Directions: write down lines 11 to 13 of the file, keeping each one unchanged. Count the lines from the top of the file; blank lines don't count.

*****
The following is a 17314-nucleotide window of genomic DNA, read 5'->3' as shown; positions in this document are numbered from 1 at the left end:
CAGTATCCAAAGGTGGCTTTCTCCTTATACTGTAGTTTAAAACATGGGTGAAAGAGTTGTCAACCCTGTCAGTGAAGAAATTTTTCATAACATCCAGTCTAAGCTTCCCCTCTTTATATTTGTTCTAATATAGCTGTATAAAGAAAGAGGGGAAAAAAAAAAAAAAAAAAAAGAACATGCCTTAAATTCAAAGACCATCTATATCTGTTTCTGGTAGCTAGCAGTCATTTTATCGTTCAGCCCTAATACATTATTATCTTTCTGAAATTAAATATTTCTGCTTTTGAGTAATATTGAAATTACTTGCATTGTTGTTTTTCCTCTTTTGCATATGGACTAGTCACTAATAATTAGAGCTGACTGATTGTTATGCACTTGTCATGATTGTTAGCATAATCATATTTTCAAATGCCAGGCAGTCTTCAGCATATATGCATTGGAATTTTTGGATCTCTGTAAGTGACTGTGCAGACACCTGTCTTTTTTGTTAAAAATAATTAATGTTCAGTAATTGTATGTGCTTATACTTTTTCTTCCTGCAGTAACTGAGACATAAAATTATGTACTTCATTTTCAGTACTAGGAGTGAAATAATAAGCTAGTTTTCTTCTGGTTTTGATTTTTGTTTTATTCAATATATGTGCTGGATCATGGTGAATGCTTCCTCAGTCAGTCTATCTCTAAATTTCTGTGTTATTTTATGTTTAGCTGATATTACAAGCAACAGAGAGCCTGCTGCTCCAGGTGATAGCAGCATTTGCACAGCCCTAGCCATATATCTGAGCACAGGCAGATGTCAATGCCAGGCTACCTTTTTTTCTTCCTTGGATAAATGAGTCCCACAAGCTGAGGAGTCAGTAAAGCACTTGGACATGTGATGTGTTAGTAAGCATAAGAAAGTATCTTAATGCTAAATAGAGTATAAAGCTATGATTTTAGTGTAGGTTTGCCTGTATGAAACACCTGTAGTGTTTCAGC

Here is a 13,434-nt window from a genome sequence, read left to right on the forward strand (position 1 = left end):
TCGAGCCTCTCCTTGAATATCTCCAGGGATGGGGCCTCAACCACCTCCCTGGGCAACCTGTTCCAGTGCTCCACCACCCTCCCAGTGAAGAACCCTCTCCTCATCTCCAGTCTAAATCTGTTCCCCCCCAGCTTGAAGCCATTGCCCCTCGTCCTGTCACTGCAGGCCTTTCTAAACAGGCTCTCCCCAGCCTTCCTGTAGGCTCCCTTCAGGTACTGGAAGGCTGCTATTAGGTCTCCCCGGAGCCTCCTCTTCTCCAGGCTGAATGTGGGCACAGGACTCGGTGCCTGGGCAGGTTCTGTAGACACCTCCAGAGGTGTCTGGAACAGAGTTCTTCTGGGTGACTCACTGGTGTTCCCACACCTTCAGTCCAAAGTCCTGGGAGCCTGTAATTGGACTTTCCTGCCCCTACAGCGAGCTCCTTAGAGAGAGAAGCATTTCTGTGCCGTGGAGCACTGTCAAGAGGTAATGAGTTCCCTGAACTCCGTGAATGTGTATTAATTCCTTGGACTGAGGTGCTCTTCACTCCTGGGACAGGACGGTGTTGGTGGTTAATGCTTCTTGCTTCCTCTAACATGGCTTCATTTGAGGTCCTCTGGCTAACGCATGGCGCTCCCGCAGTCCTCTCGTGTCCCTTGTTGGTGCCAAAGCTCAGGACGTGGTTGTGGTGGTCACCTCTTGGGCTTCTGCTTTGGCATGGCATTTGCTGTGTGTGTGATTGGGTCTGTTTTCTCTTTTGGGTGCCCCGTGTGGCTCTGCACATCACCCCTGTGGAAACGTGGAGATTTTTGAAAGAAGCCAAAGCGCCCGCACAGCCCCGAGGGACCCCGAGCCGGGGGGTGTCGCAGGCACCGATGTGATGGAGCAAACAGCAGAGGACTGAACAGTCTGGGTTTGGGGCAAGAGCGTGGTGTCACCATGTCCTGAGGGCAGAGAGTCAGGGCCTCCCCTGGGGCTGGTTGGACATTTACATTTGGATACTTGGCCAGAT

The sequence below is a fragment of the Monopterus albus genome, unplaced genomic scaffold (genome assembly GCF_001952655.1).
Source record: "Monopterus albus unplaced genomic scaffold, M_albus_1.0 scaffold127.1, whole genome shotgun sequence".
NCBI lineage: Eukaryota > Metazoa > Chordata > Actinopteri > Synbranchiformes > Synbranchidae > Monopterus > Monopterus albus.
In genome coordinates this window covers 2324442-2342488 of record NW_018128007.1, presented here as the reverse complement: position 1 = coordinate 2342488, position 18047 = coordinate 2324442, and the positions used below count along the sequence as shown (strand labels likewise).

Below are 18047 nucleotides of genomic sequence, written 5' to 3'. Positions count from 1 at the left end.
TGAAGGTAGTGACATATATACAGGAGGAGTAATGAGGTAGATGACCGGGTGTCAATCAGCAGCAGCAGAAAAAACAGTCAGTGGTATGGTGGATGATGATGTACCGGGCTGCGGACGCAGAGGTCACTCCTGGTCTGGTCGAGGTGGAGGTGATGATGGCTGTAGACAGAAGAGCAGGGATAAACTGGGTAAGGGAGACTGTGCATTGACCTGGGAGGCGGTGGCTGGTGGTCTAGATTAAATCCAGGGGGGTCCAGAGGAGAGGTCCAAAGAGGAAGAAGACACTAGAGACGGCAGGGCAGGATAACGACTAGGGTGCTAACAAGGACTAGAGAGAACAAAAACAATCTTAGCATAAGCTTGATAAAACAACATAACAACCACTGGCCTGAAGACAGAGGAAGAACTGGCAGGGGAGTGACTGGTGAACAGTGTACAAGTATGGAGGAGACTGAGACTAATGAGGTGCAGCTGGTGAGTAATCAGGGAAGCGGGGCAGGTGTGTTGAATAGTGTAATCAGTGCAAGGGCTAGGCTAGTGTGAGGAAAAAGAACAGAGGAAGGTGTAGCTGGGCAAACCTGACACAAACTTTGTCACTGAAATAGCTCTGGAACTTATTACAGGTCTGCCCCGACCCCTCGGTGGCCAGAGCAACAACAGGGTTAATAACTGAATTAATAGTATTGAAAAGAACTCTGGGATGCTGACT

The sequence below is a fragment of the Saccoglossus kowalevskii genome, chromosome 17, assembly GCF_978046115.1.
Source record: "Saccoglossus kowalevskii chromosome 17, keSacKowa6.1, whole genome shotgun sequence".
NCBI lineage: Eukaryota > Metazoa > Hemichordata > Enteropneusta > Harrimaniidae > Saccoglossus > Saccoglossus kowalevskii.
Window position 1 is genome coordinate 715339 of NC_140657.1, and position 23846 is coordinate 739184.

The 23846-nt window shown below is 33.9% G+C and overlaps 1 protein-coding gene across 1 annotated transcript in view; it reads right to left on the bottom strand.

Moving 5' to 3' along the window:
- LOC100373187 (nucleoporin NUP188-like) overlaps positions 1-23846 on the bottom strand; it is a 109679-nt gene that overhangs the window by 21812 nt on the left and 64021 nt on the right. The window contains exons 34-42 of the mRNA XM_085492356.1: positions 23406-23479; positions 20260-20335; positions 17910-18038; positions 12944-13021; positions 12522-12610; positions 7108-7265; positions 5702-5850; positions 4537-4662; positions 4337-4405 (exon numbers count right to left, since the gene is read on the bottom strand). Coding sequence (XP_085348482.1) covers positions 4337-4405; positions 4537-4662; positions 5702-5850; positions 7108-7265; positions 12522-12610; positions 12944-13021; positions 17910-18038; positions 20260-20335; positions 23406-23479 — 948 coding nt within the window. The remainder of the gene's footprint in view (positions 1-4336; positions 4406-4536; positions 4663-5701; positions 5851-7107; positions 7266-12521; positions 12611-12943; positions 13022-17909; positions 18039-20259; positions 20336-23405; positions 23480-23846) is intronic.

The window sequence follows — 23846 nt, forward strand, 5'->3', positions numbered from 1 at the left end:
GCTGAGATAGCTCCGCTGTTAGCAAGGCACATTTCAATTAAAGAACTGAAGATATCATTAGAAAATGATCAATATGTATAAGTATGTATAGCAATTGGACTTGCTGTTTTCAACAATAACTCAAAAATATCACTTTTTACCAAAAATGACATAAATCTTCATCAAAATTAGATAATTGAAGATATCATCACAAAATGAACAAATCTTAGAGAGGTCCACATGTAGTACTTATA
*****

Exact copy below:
The sequence below is a fragment of the Saccoglossus kowalevskii genome, chromosome 17, assembly GCF_978046115.1.
Source record: "Saccoglossus kowalevskii chromosome 17, keSacKowa6.1, whole genome shotgun sequence".
NCBI lineage: Eukaryota > Metazoa > Hemichordata > Enteropneusta > Harrimaniidae > Saccoglossus > Saccoglossus kowalevskii.